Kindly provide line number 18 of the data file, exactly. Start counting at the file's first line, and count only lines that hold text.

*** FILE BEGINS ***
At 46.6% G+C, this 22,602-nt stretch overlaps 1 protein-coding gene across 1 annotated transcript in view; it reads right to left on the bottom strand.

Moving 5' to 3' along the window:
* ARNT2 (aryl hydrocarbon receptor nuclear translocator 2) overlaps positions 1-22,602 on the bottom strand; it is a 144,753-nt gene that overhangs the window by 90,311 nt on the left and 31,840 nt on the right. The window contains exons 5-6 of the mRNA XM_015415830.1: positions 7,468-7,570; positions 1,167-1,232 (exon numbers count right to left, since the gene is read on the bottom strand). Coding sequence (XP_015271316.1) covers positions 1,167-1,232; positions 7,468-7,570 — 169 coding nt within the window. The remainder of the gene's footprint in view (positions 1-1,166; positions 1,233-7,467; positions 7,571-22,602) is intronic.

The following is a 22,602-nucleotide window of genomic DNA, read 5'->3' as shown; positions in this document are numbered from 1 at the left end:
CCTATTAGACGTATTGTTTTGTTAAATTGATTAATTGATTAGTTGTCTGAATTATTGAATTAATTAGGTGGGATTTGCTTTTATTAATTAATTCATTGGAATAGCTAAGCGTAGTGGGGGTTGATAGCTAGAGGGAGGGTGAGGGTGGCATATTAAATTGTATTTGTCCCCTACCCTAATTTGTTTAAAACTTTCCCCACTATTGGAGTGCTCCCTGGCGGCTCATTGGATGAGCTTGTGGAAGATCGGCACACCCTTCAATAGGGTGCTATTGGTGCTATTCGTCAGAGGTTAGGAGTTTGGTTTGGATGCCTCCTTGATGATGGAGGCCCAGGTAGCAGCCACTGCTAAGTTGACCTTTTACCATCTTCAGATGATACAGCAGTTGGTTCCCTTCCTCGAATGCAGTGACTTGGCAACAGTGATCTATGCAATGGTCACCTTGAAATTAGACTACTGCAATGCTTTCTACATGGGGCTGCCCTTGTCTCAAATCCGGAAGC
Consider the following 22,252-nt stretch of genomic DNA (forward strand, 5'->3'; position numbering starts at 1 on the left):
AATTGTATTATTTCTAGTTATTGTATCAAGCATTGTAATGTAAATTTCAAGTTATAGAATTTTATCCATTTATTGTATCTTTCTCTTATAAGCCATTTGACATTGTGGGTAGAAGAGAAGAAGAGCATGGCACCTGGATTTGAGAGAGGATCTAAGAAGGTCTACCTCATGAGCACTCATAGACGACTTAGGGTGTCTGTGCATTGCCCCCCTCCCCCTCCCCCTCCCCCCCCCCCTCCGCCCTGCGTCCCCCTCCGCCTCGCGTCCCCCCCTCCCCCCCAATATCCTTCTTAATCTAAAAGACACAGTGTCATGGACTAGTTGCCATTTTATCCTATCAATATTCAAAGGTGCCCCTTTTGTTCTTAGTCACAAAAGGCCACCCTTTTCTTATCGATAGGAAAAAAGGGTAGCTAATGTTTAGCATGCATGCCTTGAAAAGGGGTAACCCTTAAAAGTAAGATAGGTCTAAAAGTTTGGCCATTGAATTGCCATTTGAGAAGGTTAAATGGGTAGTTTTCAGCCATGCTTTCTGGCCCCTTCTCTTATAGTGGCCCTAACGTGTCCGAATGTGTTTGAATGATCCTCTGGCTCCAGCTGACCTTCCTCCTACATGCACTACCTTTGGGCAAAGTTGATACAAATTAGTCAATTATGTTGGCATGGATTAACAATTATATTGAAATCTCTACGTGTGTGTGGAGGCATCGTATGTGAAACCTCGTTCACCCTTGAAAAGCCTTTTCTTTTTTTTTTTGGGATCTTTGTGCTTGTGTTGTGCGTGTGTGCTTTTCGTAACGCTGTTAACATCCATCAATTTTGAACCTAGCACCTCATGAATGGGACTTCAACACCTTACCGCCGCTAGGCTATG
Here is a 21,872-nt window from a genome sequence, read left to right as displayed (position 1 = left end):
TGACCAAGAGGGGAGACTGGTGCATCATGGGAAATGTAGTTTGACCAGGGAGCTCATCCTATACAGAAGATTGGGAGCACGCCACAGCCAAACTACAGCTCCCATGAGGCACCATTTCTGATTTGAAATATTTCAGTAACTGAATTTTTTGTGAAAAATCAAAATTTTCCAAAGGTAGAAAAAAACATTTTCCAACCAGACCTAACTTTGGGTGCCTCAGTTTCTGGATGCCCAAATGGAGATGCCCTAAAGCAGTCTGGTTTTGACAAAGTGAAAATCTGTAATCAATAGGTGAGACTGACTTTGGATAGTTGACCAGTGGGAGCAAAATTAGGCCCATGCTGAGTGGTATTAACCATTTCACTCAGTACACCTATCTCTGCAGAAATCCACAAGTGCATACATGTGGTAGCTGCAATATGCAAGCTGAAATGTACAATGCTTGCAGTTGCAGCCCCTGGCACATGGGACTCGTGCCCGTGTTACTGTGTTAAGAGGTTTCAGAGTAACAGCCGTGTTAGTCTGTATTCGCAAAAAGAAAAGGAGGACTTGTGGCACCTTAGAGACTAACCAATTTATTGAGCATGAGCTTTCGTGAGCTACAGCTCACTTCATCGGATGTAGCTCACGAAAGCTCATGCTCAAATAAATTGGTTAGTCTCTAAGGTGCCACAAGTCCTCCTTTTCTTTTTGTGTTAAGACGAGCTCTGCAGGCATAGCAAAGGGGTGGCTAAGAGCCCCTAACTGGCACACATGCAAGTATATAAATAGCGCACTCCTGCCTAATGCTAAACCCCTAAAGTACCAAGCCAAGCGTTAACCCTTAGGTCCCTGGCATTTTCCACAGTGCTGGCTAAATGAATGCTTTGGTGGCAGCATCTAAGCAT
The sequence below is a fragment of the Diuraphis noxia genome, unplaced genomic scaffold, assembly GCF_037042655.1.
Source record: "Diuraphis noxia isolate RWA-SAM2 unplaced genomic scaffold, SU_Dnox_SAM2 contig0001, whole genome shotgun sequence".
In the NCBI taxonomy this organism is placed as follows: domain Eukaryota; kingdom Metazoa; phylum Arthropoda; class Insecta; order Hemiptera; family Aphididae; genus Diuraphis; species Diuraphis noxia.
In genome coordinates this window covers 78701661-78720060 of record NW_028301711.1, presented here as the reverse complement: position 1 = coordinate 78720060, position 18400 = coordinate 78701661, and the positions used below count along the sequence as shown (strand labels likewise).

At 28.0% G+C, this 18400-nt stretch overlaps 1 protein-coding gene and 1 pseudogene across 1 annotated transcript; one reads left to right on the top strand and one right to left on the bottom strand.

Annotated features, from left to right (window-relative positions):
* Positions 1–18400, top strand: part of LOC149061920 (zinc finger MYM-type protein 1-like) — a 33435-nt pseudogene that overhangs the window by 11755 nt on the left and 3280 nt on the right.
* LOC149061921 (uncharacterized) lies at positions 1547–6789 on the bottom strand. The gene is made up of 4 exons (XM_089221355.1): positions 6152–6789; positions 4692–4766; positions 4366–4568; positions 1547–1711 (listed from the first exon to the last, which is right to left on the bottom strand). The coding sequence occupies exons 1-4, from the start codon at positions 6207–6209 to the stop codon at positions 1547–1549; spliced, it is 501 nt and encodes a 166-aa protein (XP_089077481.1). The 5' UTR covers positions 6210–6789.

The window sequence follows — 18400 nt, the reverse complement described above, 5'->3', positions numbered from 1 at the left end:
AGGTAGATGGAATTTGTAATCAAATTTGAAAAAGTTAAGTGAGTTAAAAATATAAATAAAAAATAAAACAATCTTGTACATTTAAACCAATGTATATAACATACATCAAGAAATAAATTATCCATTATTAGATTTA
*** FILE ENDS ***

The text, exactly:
The window sequence follows — 18400 nt, the reverse complement described above, 5'->3', positions numbered from 1 at the left end: